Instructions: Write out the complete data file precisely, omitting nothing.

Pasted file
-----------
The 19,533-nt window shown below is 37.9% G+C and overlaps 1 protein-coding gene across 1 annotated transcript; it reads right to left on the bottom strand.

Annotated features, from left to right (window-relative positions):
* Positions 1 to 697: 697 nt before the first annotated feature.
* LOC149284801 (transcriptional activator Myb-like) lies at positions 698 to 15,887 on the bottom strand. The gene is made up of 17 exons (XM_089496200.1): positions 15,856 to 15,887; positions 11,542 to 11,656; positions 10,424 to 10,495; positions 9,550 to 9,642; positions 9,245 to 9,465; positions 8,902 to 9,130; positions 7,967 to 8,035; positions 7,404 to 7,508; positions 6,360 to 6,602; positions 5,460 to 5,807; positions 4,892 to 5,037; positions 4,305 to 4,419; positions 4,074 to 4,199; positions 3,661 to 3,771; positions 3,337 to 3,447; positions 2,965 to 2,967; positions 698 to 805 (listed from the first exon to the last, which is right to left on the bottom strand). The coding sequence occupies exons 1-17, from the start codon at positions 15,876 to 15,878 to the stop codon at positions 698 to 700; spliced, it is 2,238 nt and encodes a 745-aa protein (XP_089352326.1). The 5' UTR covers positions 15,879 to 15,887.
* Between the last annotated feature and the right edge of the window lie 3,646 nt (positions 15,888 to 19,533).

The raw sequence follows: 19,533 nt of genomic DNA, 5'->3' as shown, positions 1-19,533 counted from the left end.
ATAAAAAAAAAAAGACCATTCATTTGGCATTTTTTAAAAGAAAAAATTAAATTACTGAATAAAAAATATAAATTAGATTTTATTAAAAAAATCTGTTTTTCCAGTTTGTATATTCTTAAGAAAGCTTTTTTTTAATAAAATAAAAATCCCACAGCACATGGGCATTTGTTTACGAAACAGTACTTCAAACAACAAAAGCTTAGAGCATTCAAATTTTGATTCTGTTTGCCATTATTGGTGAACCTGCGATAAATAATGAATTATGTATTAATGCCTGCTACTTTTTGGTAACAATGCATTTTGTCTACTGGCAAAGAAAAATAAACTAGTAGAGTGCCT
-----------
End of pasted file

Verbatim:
The 19,533-nt window shown below is 37.9% G+C and overlaps 1 protein-coding gene across 1 annotated transcript; it reads right to left on the bottom strand.

Annotated features, from left to right (window-relative positions):
* Positions 1 to 697: 697 nt before the first annotated feature.
* LOC149284801 (transcriptional activator Myb-like) lies at positions 698 to 15,887 on the bottom strand. The gene is made up of 17 exons (XM_089496200.1): positions 15,856 to 15,887; positions 11,542 to 11,656; positions 10,424 to 10,495; positions 9,550 to 9,642; positions 9,245 to 9,465; positions 8,902 to 9,130; positions 7,967 to 8,035; positions 7,404 to 7,508; positions 6,360 to 6,602; positions 5,460 to 5,807; positions 4,892 to 5,037; positions 4,305 to 4,419; positions 4,074 to 4,199; positions 3,661 to 3,771; positions 3,337 to 3,447; positions 2,965 to 2,967; positions 698 to 805 (listed from the first exon to the last, which is right to left on the bottom strand). The coding sequence occupies exons 1-17, from the start codon at positions 15,876 to 15,878 to the stop codon at positions 698 to 700; spliced, it is 2,238 nt and encodes a 745-aa protein (XP_089352326.1). The 5' UTR covers positions 15,879 to 15,887.
* Between the last annotated feature and the right edge of the window lie 3,646 nt (positions 15,888 to 19,533).

The raw sequence follows: 19,533 nt of genomic DNA, 5'->3' as shown, positions 1-19,533 counted from the left end.
ATAAAAAAAAAAAGACCATTCATTTGGCATTTTTTAAAAGAAAAAATTAAATTACTGAATAAAAAATATAAATTAGATTTTATTAAAAAAATCTGTTTTTCCAGTTTGTATATTCTTAAGAAAGCTTTTTTTTAATAAAATAAAAATCCCACAGCACATGGGCATTTGTTTACGAAACAGTACTTCAAACAACAAAAGCTTAGAGCATTCAAATTTTGATTCTGTTTGCCATTATTGGTGAACCTGCGATAAATAATGAATTATGTATTAATGCCTGCTACTTTTTGGTAACAATGCATTTTGTCTACTGGCAAAGAAAAATAAACTAGTAGAGTGCCT